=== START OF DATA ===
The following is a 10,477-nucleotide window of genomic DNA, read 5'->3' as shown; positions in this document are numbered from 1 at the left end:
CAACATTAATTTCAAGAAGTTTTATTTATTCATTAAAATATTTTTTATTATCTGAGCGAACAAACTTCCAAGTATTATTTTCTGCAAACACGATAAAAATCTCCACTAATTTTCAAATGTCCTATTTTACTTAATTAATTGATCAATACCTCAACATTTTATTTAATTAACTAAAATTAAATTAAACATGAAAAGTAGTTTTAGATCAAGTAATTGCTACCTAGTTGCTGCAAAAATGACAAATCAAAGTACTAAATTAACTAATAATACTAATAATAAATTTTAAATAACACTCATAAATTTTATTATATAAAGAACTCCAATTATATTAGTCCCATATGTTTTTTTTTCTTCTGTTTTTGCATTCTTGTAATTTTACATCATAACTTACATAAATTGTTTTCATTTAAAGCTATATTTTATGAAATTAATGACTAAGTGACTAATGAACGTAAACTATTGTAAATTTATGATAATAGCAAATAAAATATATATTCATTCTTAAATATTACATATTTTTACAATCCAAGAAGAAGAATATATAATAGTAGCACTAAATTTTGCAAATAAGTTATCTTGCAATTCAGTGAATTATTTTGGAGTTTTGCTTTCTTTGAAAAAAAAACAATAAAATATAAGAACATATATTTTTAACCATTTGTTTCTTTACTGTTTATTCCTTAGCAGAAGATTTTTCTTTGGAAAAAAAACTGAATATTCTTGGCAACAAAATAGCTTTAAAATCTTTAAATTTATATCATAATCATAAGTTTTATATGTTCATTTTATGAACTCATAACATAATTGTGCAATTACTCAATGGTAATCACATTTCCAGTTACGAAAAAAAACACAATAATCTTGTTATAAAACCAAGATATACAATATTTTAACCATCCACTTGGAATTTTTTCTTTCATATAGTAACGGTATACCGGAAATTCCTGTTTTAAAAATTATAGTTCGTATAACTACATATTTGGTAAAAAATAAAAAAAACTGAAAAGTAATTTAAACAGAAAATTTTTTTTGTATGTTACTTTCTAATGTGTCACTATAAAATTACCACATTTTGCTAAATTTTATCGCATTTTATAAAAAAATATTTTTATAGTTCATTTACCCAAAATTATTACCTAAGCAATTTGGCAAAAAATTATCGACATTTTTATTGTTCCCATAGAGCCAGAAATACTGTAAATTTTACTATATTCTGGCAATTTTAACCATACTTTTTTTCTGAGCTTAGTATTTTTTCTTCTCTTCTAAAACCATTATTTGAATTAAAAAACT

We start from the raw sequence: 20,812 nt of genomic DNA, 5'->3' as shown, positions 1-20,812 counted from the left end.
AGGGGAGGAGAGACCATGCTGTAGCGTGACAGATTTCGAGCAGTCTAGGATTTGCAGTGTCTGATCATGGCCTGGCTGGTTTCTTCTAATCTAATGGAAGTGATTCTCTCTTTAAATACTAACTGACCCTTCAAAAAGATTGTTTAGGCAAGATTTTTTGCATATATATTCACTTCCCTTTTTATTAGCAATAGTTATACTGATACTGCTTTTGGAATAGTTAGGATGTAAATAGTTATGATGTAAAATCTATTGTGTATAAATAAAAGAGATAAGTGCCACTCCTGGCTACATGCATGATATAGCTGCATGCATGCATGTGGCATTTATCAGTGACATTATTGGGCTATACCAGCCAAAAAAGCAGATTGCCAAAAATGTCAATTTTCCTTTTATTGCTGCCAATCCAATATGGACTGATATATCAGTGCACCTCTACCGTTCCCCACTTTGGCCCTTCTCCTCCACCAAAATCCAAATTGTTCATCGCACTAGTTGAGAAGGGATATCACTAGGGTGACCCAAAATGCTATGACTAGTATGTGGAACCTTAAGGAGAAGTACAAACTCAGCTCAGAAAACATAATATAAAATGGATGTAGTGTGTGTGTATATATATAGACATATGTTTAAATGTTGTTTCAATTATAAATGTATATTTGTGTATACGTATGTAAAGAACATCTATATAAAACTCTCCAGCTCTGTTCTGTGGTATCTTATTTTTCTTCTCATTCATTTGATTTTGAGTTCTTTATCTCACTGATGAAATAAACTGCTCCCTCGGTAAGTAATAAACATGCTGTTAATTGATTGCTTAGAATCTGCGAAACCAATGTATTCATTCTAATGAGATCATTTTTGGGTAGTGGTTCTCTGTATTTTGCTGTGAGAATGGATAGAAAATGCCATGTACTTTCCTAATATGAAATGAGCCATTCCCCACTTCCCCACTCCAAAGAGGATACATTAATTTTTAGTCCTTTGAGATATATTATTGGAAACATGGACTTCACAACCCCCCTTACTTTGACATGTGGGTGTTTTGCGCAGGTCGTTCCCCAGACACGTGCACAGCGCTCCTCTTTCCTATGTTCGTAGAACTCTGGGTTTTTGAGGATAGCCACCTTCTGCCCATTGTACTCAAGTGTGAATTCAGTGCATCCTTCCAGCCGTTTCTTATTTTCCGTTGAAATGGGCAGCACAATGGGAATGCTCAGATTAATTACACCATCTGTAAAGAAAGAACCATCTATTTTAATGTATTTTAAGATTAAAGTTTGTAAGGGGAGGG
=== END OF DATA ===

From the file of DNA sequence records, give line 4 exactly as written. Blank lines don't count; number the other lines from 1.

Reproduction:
AGGGGAGGAGAGACCATGCTGTAGCGTGACAGATTTCGAGCAGTCTAGGATTTGCAGTGTCTGATCATGGCCTGGCTGGTTTCTTCTAATCTAATGGAAGTGATTCTCTCTTTAAATACTAACTGACCCTTCAAAAAGATTGTTTAGGCAAGATTTTTTGCATATATATTCACTTCCCTTTTTATTAGCAATAGTTATACTGATACTGCTTTTGGAATAGTTAGGATGTAAATAGTTATGATGTAAAATCTATTGTGTATAAATAAAAGAGATAAGTGCCACTCCTGGCTACATGCATGATATAGCTGCATGCATGCATGTGGCATTTATCAGTGACATTATTGGGCTATACCAGCCAAAAAAGCAGATTGCCAAAAATGTCAATTTTCCTTTTATTGCTGCCAATCCAATATGGACTGATATATCAGTGCACCTCTACCGTTCCCCACTTTGGCCCTTCTCCTCCACCAAAATCCAAATTGTTCATCGCACTAGTTGAGAAGGGATATCACTAGGGTGACCCAAAATGCTATGACTAGTATGTGGAACCTTAAGGAGAAGTACAAACTCAGCTCAGAAAACATAATATAAAATGGATGTAGTGTGTGTGTATATATATAGACATATGTTTAAATGTTGTTTCAATTATAAATGTATATTTGTGTATACGTATGTAAAGAACATCTATATAAAACTCTCCAGCTCTGTTCTGTGGTATCTTATTTTTCTTCTCATTCATTTGATTTTGAGTTCTTTATCTCACTGATGAAATAAACTGCTCCCTCGGTAAGTAATAAACATGCTGTTAATTGATTGCTTAGAATCTGCGAAACCAATGTATTCATTCTAATGAGATCATTTTTGGGTAGTGGTTCTCTGTATTTTGCTGTGAGAATGGATAGAAAATGCCATGTACTTTCCTAATATGAAATGAGCCATTCCCCACTTCCCCACTCCAAAGAGGATACATTAATTTTTAGTCCTTTGAGATATATTATTGGAAACATGGACTTCACAACCCCCCTTACTTTGACATGTGGGTGTTTTGCGCAGGTCGTTCCCCAGACACGTGCACAGCGCTCCTCTTTCCTATGTTCGTAGAACTCTGGGTTTTTGAGGATAGCCACCTTCTGCCCATTGTACTCAAGTGTGAATTCAGTGCATCCTTCCAGCCGTTTCTTATTTTCCGTTGAAATGGGCAGCACAATGGGAATGCTCAGATTAATTACACCATCTGTAAAGAAAGAACCATCTATTTTAATGTATTTTAAGATTAAAGTTTGTAAGGGGAGGG